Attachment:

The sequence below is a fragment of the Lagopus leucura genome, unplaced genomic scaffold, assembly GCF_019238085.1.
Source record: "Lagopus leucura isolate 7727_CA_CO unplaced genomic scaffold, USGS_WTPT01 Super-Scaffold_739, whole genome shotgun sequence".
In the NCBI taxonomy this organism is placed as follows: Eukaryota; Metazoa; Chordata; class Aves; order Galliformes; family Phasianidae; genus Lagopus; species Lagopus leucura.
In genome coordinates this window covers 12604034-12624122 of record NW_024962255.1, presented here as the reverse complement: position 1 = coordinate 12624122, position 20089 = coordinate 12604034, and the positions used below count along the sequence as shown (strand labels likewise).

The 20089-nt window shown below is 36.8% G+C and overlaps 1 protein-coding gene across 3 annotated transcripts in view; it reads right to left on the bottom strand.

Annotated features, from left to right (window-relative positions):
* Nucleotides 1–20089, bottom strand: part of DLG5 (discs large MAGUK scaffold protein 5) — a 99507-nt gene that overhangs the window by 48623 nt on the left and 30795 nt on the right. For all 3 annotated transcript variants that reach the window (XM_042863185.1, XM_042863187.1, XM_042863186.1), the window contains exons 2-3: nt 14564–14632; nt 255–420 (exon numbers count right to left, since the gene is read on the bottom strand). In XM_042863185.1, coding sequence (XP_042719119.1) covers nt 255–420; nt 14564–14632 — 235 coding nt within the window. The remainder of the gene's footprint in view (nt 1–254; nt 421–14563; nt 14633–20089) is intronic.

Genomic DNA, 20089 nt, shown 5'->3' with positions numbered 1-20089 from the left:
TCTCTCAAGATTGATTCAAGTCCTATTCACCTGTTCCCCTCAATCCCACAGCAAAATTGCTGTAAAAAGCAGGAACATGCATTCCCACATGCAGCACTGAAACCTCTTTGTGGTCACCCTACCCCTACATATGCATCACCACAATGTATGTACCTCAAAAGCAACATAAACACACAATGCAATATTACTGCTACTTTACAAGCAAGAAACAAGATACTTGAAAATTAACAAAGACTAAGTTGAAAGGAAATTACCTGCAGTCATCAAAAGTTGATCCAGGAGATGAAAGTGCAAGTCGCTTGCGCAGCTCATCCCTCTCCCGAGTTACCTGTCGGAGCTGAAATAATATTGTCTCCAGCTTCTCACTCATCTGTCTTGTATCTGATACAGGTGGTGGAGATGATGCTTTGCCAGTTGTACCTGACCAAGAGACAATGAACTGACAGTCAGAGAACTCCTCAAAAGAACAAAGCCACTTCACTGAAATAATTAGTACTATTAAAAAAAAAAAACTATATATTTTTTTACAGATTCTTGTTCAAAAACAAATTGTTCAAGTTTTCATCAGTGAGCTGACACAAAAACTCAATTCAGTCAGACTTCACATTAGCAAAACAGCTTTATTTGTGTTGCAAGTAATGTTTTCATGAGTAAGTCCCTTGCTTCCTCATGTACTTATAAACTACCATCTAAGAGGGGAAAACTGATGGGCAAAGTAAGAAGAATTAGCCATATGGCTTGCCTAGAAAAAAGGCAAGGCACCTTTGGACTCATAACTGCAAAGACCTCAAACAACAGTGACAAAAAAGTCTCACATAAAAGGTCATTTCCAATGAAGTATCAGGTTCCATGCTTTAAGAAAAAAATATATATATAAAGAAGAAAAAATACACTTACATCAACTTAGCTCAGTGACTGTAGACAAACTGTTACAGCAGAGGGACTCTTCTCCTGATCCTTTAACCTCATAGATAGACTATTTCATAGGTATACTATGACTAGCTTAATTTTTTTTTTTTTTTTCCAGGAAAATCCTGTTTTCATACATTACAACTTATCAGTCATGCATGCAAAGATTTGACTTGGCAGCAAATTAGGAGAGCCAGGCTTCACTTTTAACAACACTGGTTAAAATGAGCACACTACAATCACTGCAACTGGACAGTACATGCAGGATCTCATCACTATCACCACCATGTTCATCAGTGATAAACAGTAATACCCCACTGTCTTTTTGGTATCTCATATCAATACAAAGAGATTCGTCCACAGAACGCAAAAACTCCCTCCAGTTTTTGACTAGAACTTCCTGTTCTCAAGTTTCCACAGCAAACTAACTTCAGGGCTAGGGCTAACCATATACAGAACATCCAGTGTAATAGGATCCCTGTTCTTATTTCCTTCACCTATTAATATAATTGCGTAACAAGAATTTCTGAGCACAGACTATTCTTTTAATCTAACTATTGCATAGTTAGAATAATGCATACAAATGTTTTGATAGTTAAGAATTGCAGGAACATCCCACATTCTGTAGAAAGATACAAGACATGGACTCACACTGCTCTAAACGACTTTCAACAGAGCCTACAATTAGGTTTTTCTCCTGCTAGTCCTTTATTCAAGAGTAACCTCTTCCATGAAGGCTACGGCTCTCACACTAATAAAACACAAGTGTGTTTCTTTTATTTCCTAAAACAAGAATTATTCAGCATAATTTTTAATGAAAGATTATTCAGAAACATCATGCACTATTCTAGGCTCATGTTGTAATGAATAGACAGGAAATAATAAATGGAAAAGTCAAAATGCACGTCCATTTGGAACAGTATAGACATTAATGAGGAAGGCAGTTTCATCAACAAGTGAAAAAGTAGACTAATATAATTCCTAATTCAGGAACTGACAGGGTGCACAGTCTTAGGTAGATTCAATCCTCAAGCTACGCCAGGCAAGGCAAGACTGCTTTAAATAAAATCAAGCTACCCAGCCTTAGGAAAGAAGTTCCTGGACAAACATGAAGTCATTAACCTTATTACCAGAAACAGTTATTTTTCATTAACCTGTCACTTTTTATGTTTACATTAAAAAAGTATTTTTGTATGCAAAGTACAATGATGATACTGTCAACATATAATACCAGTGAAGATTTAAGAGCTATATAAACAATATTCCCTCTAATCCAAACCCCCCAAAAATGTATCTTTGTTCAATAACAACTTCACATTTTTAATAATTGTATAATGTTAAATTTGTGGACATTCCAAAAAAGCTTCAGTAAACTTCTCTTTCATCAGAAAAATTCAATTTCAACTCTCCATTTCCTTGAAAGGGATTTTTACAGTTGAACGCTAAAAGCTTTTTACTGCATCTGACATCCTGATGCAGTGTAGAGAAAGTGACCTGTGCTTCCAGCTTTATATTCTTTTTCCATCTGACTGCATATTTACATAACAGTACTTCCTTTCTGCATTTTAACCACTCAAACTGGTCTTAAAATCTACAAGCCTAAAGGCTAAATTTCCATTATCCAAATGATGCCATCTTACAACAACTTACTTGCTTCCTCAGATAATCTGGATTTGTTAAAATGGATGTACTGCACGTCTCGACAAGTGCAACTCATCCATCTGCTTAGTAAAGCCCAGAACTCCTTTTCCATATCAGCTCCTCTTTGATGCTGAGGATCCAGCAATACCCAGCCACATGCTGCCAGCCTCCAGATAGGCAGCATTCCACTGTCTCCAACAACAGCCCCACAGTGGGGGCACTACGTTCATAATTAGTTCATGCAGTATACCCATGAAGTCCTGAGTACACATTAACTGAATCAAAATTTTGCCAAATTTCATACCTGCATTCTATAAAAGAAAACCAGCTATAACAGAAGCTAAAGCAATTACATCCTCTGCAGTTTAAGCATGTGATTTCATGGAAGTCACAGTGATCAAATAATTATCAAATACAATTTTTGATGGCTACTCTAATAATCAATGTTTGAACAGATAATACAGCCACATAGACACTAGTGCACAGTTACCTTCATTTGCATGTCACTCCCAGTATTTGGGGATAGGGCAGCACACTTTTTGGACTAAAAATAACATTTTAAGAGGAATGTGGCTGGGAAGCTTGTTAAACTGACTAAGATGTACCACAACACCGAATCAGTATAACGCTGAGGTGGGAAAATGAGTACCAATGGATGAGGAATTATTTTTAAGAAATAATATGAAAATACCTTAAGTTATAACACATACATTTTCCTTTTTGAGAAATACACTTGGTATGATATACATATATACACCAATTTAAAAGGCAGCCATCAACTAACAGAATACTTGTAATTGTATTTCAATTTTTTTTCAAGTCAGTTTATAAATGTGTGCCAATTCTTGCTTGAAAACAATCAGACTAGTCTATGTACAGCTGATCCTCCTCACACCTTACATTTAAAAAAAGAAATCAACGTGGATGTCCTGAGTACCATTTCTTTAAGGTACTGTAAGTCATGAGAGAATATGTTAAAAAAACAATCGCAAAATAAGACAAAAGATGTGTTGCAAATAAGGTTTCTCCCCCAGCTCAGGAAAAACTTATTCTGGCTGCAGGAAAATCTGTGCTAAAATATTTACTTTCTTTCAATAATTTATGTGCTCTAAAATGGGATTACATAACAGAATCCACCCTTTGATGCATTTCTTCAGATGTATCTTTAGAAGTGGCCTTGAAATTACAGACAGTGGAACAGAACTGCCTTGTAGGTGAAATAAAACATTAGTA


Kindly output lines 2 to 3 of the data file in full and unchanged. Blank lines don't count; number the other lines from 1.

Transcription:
Source record: "Lagopus leucura isolate 7727_CA_CO unplaced genomic scaffold, USGS_WTPT01 Super-Scaffold_739, whole genome shotgun sequence".
In the NCBI taxonomy this organism is placed as follows: Eukaryota; Metazoa; Chordata; class Aves; order Galliformes; family Phasianidae; genus Lagopus; species Lagopus leucura.